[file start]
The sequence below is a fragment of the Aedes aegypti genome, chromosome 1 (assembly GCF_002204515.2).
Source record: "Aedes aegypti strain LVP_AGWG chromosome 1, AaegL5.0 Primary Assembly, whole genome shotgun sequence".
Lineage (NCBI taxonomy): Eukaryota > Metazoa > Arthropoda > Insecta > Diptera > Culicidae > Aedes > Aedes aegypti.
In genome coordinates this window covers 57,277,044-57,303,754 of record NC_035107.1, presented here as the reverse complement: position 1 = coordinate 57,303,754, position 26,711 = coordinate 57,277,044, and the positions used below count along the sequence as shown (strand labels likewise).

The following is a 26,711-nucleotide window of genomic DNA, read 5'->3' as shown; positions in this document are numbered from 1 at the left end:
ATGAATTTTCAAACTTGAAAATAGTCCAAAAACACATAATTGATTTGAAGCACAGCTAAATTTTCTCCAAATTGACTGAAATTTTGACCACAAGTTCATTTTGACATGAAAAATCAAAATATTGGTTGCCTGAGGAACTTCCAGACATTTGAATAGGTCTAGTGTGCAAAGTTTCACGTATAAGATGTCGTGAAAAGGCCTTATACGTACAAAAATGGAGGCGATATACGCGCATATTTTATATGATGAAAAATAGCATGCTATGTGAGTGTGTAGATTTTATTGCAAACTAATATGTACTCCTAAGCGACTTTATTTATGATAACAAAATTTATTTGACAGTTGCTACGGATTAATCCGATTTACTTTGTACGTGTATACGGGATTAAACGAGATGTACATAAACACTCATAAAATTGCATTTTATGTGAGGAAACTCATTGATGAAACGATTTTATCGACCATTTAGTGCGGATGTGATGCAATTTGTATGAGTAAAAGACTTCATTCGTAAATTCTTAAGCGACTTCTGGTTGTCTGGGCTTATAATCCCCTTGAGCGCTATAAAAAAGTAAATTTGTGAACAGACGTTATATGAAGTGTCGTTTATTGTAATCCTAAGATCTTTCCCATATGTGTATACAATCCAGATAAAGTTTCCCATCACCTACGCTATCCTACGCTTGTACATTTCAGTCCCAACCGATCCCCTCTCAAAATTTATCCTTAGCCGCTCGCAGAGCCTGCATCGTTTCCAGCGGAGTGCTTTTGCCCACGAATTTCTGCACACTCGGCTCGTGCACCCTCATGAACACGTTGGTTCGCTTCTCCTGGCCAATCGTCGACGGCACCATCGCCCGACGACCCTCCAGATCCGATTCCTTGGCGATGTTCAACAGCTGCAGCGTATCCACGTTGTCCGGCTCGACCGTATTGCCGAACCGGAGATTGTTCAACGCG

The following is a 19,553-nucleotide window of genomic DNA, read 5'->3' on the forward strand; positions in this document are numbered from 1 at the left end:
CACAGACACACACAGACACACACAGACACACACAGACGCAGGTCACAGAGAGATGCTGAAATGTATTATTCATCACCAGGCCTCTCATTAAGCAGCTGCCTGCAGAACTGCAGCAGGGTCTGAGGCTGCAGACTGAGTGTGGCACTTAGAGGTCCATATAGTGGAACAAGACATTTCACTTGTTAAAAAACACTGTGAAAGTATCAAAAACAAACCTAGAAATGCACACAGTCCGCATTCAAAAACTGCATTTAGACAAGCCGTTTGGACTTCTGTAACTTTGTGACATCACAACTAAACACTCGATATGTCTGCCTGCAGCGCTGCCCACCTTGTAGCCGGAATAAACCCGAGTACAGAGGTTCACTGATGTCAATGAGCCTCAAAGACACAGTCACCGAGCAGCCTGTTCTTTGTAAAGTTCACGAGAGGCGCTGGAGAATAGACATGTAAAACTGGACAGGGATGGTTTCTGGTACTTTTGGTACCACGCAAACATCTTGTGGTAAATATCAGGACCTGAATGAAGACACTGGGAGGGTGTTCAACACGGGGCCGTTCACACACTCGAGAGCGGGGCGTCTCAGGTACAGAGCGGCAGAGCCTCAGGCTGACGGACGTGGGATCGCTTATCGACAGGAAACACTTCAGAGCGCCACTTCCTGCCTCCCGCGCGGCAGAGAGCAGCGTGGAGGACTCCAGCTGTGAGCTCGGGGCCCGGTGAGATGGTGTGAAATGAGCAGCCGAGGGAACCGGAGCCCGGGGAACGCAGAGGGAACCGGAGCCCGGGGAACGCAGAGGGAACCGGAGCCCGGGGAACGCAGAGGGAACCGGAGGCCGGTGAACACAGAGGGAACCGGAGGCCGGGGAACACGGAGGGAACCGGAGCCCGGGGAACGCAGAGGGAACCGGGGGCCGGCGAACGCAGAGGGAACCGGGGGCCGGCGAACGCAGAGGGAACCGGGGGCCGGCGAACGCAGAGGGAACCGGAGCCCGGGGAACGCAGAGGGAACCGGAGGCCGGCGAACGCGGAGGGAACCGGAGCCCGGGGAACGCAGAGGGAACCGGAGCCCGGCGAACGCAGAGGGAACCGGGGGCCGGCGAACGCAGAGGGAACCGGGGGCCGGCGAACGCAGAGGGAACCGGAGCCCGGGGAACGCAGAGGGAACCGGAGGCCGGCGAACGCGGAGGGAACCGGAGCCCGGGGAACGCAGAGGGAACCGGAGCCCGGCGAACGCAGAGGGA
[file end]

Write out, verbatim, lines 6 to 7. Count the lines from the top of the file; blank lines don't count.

ATGAATTTTCAAACTTGAAAATAGTCCAAAAACACATAATTGATTTGAAGCACAGCTAAATTTTCTCCAAATTGACTGAAATTTTGACCACAAGTTCATTTTGACATGAAAAATCAAAATATTGGTTGCCTGAGGAACTTCCAGACATTTGAATAGGTCTAGTGTGCAAAGTTTCACGTATAAGATGTCGTGAAAAGGCCTTATACGTACAAAAATGGAGGCGATATACGCGCATATTTTATATGATGAAAAATAGCATGCTATGTGAGTGTGTAGATTTTATTGCAAACTAATATGTACTCCTAAGCGACTTTATTTATGATAACAAAATTTATTTGACAGTTGCTACGGATTAATCCGATTTACTTTGTACGTGTATACGGGATTAAACGAGATGTACATAAACACTCATAAAATTGCATTTTATGTGAGGAAACTCATTGATGAAACGATTTTATCGACCATTTAGTGCGGATGTGATGCAATTTGTATGAGTAAAAGACTTCATTCGTAAATTCTTAAGCGACTTCTGGTTGTCTGGGCTTATAATCCCCTTGAGCGCTATAAAAAAGTAAATTTGTGAACAGACGTTATATGAAGTGTCGTTTATTGTAATCCTAAGATCTTTCCCATATGTGTATACAATCCAGATAAAGTTTCCCATCACCTACGCTATCCTACGCTTGTACATTTCAGTCCCAACCGATCCCCTCTCAAAATTTATCCTTAGCCGCTCGCAGAGCCTGCATCGTTTCCAGCGGAGTGCTTTTGCCCACGAATTTCTGCACACTCGGCTCGTGCACCCTCATGAACACGTTGGTTCGCTTCTCCTGGCCAATCGTCGACGGCACCATCGCCCGACGACCCTCCAGATCCGATTCCTTGGCGATGTTCAACAGCTGCAGCGTATCCACGTTGTCCGGCTCGACCGTATTGCCGAACCGGAGATTGTTCAACGCG

The following is a 19,553-nucleotide window of genomic DNA, read 5'->3' on the forward strand; positions in this document are numbered from 1 at the left end: